“Even so, I can see how fans of particular artists can get upset. You’re there, waiting for your favourite to come on screen, and you think: right, now here he is, he MUST be given about ten minutes to make his points. WE, you may think, are more interested in him than anybody else on the programme.

“But one must—at least I MUST—think of the other people who are watching. As a matter of fact, it really is coincidental that Jimmy has been on almost every time with the Monkees but he is certainly very keen on the boys and does all he can to get them this sort of exposure.

“However, it could have been any of the other disc-jockeys. And I honestly believe it is most unfair for people to blame Jimmy for things that are really my fault… at least, I’m giving the orders and I want to keep a show moving as fast as possible. It wouldn’t matter if it was Pete Murray, or Stuart Henry, or anybody else… the brief is to keep the show moving as fast as possible.”

So what it boils down to is this. Jimmy Savile, because of his connexions with the Monkees, has done his best to get them on television, notably on “Top Of The Pops”. Great. But it IS true that we see rather more of Jim and rather less of the boys than we would like. We don’t get to see a Monkee, informally, on television very often.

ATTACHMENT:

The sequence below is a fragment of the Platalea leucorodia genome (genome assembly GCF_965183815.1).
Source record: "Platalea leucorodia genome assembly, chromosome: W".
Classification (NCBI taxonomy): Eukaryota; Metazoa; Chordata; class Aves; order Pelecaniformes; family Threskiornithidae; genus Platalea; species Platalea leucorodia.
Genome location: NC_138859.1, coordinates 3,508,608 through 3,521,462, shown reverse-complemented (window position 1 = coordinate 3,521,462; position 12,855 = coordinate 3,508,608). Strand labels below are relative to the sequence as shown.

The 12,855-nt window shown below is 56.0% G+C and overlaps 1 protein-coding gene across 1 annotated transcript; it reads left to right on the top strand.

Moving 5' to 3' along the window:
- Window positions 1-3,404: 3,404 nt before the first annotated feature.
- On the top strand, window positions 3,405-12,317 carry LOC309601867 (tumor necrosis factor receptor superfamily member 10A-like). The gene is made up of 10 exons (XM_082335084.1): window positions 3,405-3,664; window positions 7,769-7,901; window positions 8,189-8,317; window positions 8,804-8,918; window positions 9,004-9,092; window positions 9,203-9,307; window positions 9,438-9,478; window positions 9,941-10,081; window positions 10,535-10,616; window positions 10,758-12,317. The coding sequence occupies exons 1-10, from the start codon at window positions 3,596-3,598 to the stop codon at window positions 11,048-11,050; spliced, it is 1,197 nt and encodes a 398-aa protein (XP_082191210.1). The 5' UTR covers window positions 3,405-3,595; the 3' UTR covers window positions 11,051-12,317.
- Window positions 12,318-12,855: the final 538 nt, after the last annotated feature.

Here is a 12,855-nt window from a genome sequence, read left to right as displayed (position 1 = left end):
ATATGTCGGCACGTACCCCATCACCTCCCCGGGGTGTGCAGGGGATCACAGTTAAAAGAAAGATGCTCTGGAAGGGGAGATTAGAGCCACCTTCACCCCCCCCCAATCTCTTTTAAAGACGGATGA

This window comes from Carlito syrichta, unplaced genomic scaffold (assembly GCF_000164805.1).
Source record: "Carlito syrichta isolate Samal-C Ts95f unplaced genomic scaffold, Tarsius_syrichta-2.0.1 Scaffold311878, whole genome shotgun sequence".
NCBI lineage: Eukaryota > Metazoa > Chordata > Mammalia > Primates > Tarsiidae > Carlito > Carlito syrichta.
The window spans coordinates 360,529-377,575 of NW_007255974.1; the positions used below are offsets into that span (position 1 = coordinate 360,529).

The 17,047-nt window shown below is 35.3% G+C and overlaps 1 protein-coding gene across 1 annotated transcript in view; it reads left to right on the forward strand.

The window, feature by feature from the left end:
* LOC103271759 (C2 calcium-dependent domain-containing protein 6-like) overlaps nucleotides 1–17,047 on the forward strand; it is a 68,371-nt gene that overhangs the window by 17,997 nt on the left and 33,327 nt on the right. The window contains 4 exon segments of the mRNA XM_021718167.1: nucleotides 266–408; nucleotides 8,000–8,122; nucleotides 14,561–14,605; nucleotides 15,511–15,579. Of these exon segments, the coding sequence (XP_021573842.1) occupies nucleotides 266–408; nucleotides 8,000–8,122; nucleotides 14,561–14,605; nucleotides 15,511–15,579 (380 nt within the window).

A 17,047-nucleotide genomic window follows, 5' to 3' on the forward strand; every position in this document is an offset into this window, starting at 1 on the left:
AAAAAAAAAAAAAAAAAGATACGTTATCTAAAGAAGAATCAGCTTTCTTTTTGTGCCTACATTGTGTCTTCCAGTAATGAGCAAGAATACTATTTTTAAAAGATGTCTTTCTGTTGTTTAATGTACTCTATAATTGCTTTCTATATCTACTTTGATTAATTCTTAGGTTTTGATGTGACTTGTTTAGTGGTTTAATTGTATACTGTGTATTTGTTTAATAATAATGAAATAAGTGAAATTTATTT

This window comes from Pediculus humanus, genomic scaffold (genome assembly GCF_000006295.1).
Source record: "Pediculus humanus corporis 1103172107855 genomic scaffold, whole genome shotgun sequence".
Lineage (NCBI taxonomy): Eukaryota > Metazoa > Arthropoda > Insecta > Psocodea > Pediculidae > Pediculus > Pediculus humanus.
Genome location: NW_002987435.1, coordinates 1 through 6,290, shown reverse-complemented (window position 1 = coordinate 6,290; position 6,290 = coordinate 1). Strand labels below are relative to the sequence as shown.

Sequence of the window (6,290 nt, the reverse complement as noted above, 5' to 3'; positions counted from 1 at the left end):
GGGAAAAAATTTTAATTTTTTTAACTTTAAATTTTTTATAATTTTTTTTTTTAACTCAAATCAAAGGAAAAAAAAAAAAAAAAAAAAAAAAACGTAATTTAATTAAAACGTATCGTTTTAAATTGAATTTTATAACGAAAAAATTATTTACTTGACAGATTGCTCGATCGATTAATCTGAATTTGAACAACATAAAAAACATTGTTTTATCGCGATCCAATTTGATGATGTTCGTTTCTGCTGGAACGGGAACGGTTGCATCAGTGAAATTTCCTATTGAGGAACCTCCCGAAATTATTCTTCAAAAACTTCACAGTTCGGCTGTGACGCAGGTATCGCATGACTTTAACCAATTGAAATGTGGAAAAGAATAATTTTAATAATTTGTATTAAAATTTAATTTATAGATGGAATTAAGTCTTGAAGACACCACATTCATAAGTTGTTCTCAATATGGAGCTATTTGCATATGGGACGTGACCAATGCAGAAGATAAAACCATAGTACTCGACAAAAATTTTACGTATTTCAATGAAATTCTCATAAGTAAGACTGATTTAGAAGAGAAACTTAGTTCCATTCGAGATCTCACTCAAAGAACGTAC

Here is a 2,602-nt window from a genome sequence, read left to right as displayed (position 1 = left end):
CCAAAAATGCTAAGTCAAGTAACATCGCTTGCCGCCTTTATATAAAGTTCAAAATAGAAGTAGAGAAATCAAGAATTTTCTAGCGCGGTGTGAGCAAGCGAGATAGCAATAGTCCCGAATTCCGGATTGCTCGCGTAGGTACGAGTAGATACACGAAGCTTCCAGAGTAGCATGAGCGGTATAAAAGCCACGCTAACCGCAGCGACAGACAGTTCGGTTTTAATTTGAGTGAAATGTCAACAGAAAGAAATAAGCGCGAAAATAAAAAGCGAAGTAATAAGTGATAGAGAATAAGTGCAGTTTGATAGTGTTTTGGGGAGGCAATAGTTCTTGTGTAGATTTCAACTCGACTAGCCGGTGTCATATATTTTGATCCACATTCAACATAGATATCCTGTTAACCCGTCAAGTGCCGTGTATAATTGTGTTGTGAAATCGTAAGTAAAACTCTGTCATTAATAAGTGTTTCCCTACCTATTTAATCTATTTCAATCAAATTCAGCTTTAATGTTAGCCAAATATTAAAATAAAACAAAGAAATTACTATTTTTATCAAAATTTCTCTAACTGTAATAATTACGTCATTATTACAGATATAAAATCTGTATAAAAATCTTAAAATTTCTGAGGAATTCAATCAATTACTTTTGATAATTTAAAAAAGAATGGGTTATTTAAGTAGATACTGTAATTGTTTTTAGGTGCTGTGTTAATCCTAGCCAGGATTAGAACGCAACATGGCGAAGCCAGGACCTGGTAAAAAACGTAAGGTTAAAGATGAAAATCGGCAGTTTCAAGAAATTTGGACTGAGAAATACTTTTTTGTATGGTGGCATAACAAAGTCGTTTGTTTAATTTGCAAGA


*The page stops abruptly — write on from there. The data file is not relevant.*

But it could be wrong to blame Jimmy for this state of affairs. As Johnny Stewart said: “There are programmes where pop stars can be interviewed at length. But we simply cannot change our format, no matter how big the star is. Jimmy is our compere and he does the job very well indeed. But he doesn’t have a completely free hand. He has to operate within the bounds of the series. He has to keep faith with the fans of the show, even if sometimes he goes against the enthusiasm of the fans of individual artists on it.”

And says Jimmy, as a last word from his front: “How anybody could think I’d deliberately up-stage or obstruct a Monkee is beyond me. I must have proved how keen I am on the boys and how I’m proud of being a figurehead in their Fan club.”

Okay, then. Jackie Richmond had a right old go at Jimmy and she had tremendous amount of common-sense going for her. When a Monkee comes to this country, we want to see as much as possible of him.

But maybe the basic problem is this. Why not more programmes where top personalities can be interviewed in depth? Why not more variety of shows concentrating on pop?

Magazine: Monkees Monthly
Editor: Jackie Richmond
Issue: 21
Publisher: Monkees Monthly
Pages: 27–28